WASHINGTON—Today, the Congressional Budget Office released its Budget and Economic Outlook, which projects a $514 billion deficit for fiscal year 2014. The deficit will begin to climb back up after next year, eclipsing $1 trillion in 2022. The report says the federal government will add $10 trillion to the national debt by 2024—bringing the total to over $27 trillion. Despite modest progress from recent bipartisan budget agreements, CBO confirms the growth of government spending will push up the deficit in the years ahead. CBO also makes clear that government spending on health care is still a key driver of the debt.
In response, House Budget Committee Chairman Paul Ryan of Wisconsin issued the following statement:
“Last year, I was pleased to work across the aisle to get a modest down payment on the debt. But today’s CBO report makes it clear that we still have a lot of work to do. CBO says autopilot spending and interest payments are the main drivers of our debt. In other words, we still have a spending problem. It’s squeezing key priorities in our budget, and it’s restricting opportunity for families in need.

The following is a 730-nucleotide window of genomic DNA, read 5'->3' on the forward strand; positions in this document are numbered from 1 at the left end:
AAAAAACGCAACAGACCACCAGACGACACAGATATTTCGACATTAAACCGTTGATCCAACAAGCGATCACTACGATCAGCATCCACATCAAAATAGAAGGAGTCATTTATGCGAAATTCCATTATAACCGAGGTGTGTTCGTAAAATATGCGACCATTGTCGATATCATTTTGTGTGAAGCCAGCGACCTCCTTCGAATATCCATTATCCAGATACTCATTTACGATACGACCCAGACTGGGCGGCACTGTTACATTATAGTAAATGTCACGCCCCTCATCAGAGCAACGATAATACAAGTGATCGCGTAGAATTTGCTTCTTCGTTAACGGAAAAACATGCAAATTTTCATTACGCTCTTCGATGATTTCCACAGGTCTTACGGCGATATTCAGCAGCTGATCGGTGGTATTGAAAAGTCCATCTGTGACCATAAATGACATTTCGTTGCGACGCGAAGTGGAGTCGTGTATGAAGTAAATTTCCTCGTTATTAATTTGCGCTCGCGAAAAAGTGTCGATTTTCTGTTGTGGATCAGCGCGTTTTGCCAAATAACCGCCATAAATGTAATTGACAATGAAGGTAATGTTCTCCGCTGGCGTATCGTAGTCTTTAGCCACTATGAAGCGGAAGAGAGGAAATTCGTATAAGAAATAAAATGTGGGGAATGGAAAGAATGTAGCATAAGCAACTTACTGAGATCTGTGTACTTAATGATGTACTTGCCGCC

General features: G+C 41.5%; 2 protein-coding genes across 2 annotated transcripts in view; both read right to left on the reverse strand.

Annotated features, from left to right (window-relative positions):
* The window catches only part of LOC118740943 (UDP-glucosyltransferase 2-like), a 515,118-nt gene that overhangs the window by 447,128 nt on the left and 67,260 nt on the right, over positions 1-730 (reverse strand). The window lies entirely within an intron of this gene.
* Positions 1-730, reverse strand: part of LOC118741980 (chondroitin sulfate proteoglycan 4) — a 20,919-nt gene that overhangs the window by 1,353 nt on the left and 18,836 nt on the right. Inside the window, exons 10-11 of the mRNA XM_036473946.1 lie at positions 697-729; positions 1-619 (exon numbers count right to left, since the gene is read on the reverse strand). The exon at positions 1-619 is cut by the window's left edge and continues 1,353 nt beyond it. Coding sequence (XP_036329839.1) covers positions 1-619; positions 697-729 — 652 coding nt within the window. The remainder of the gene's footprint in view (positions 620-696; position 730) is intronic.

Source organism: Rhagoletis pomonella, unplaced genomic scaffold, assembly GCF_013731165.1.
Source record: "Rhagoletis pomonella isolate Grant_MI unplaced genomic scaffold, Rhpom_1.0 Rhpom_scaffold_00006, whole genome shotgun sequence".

“Washington can’t continue to ignore the problem: trillions of dollars in empty promises. And Obamacare is only making things worse. This costly law is not only pushing government spending to new heights; it is disrupting coverage and leaving millions of Americans worse off. CBO says the law will push 2.3 million people out of the workforce and will insure far fewer people than previously expected.
“We can’t afford more of the same. Today’s report is an important reminder that the debt won’t take care of itself—we must take action.”
CBO’s Key Findings
Revenue in 2014 is on track to exceed its historical average of 17.4 percent of GDP.
The deficit will again top $1 trillion by 2022.
Interest on the national debt will quadruple over the next decade.
By 2021, Obamacare will cause a “reduction in full-time-equivalent employment of about 2.3 million.”
Obamacare “will reduce the total number of hours worked, on net, by about 1.5 percent to 2.0 percent during the period from 2017 to 2024.” The largest decline will occur among “lower-wage workers.”
Obamacare “will cause a reduction of roughly 1 percent in aggregate labor compensation over the 2017–2024 period.”
To read the full report: http://cbo.gov/publication/45010.